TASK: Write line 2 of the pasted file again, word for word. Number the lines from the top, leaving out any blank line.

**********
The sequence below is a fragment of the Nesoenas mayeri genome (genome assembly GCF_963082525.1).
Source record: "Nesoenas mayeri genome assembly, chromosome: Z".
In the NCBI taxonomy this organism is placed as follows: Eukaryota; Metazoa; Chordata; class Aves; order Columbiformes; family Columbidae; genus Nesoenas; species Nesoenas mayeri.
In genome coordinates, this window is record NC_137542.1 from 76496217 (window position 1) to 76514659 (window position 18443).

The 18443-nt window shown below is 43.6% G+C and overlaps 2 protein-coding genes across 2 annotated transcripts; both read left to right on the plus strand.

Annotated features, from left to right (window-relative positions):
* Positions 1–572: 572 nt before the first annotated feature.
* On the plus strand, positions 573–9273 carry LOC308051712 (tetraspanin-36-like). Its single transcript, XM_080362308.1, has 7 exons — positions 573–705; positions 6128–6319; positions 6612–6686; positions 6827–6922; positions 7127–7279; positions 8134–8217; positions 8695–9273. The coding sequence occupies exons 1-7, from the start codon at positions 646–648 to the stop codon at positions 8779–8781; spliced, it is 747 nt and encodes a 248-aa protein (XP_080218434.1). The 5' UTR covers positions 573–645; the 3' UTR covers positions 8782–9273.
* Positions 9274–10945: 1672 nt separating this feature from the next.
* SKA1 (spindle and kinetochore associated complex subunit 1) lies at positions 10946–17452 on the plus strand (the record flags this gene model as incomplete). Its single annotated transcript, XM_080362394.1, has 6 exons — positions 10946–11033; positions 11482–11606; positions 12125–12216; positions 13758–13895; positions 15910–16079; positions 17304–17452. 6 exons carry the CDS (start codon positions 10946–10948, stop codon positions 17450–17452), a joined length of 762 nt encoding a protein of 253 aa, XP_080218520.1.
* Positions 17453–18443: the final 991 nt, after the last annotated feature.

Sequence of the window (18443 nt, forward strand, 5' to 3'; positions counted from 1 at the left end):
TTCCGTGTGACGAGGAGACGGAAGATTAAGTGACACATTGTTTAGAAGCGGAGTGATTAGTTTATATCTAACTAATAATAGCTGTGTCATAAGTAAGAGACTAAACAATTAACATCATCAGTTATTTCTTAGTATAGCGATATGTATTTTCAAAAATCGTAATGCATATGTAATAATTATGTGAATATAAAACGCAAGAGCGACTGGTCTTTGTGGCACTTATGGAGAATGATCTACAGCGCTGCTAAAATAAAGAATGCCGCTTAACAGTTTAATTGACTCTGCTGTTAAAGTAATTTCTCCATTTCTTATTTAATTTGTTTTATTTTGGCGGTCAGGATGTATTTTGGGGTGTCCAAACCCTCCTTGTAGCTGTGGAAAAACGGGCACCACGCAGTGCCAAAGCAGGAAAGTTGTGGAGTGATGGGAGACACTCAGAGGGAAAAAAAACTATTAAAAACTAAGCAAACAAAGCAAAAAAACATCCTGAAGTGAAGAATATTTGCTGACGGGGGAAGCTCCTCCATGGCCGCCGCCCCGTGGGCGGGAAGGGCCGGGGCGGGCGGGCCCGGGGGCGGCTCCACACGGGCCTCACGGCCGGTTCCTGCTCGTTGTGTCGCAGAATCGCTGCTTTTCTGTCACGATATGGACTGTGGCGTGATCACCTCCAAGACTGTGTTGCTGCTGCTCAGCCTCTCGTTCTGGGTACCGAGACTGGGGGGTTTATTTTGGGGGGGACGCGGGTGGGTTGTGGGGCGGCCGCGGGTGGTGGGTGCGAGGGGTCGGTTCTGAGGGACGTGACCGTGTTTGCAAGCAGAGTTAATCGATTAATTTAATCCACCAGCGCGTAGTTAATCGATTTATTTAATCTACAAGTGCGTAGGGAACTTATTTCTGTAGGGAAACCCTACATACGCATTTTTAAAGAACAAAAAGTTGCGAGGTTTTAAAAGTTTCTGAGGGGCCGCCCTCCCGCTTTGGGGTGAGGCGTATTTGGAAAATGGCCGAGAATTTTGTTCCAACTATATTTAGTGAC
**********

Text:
Source record: "Nesoenas mayeri genome assembly, chromosome: Z".